Tuesday, June 14, 2016

City to Improve Crossing at Mission and Winter; Progress on Bike Counter Installation

Two very close-in projects this summer look to help biking in Salem, one for Engineering and one for Evaluation.

At SCAN's May meeting or in the annual newsletter, you might have heard about an interesting part of the Mission Street repaving project scheduled for this summer.

The intersection of Mission and Winter has been a problem for a long time. Winter Street is a key bikeway running north-south, and Mission Street a busy road making for a difficult crossing and significant barrier.

On Winter looking south from the bike lane at Mission, 2009
For those on foot, the way on the south side winds with a couple of sharp elbow angles, but it is not difficult to negotiate the 90-degree turns. On bike the tight right-angles and misaligned ramps and bike lanes are a real pain. (Perhaps also for those in wheelchairs.) For both those on foot and on bike the tight quarters also crowd people when they are together waiting to cross north and when there is a weave necessary for those going south.

You might remember an SCI concept that was developed for the intersection back in 2010/11 during the Sustainable Cities Initiative's residency.

SCI concept from 2011
The intersection was also discussed as one of the contested matters in the Hospital's Blind School proposals. After the Hearings Officer had ruled against them, on appeal to LUBA, neighborhood advocates
argue[d] that the Bicycle System Element of the city’s TSP include plans for improving the bicycle facilities at the adjoining intersection of Mission and Winter Streets, and that the hearings officer erred in failing to require the Hospital to construct those improvements.

The hearings officer relied on the testimony of the city public works department and two transportation engineers to conclude that no additional circulation or transportation improvements were necessary to comply with SRC 220.005(f)(3)(B)...The hearings officer specifically rejected petitioner SCAN’s argument that SRC 220.005(f)(3)(B) requires the Hospital to construct bicycle facility improvements referenced in the city’s TSP. Petitioners have not established that the hearings officer erred in so concluding. SRC 220.005(f)(3)(B) does not reference the TSP or require site plan review applicants to construct the bicycle facilities referenced in the TSP. Absent a more developed argument based on the requirements of SRC 220.005(f)(3)(B), petitioners’ arguments under these assignments of error do not provide a basis for reversal or remand. [SCAN et al vs. City of Salem and Salem Hospital, more here]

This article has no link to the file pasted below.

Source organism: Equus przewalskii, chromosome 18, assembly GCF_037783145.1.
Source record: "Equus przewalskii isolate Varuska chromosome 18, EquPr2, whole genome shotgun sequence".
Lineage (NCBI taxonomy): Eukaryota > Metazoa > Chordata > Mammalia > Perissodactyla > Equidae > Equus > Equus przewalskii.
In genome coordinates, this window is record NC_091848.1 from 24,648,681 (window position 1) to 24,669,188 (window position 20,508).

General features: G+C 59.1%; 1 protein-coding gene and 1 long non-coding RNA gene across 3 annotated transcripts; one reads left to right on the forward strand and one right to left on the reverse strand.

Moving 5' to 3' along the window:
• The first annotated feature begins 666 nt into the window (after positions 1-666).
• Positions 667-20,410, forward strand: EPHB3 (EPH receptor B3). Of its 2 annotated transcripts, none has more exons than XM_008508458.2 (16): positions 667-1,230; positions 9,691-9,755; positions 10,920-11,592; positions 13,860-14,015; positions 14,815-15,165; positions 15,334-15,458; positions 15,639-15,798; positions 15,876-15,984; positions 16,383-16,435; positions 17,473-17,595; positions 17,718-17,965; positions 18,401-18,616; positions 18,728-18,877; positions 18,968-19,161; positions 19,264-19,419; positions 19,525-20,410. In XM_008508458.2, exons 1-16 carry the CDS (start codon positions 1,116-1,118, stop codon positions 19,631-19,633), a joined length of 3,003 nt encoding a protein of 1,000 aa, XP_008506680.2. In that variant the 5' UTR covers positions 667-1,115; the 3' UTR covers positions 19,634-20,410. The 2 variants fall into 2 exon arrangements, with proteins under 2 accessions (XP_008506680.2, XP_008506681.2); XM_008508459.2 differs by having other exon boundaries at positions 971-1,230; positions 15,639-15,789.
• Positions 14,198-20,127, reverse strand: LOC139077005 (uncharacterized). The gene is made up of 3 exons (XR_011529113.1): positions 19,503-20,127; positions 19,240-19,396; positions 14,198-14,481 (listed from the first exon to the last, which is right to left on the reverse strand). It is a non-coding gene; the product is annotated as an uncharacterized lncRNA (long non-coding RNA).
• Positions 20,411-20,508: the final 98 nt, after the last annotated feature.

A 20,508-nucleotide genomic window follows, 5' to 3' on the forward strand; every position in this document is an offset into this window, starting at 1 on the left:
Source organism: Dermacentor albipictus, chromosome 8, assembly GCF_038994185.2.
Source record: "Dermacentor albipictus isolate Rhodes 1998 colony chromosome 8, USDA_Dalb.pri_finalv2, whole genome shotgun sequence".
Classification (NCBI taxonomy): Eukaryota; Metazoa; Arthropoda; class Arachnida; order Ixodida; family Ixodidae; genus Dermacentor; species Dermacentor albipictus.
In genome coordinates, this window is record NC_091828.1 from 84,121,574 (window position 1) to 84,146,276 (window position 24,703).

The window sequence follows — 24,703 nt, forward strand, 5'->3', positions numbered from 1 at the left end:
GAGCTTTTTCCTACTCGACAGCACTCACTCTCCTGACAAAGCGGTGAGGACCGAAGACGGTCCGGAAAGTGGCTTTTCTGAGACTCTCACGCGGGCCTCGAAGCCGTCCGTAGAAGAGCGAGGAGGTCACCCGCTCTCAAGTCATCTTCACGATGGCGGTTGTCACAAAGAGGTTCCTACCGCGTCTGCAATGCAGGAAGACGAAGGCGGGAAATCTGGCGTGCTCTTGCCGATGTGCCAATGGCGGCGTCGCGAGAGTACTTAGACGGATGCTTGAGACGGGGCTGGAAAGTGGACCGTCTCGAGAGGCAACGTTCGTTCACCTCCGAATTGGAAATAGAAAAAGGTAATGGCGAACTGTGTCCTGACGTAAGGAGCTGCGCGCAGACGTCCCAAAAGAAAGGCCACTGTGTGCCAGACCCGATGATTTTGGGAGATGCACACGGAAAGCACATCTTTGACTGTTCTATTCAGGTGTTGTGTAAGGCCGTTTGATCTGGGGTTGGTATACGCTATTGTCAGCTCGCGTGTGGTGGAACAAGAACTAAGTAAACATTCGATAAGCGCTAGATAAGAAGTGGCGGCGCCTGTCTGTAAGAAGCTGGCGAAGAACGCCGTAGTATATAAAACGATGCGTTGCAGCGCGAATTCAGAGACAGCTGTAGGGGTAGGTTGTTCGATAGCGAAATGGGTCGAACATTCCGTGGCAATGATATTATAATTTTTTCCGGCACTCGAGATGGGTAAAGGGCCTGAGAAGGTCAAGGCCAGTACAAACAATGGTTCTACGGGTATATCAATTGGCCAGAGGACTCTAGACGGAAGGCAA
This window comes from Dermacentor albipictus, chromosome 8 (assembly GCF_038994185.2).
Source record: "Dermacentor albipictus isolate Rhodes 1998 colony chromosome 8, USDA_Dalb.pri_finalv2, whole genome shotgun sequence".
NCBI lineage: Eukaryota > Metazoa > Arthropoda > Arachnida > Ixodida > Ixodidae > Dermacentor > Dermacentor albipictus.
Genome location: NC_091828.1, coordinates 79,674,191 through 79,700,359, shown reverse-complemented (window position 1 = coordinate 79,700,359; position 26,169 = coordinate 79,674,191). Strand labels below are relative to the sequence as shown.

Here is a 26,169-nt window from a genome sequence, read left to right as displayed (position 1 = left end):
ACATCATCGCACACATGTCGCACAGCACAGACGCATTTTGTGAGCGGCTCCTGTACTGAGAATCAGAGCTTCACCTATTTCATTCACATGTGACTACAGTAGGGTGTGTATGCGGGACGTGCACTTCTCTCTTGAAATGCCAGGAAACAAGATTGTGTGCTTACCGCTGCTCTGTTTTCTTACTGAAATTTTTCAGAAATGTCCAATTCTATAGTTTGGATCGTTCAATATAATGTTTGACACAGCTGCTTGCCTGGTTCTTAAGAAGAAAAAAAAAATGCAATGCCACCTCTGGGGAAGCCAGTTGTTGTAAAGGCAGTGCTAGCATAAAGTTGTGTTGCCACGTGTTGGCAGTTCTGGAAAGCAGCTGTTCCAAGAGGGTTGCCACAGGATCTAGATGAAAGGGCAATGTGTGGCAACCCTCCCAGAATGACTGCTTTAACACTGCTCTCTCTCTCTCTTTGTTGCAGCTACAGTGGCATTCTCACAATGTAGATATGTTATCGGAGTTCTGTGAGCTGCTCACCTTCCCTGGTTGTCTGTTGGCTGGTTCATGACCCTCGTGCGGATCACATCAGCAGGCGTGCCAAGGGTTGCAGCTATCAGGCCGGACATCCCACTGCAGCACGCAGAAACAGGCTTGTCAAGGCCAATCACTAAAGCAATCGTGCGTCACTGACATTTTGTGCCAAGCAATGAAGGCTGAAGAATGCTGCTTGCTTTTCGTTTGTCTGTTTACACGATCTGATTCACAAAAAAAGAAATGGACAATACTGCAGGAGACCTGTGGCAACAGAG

So here we are, not even two years later - and lo! this summer with City's project to repave of Mission Street, we will get a better solution to the intersection.

At the very least there looks to be a little bit of irony in "the testimony of the city public works department and two transportation engineers [concluding] that no additional circulation or transportation improvements were necessary." (Strictly speaking, in legal terms the argument was about "compliance" not "need" - but still.)

Better late than never, as they say!

Where the SCI concept used a "Y" in paint, this is in concrete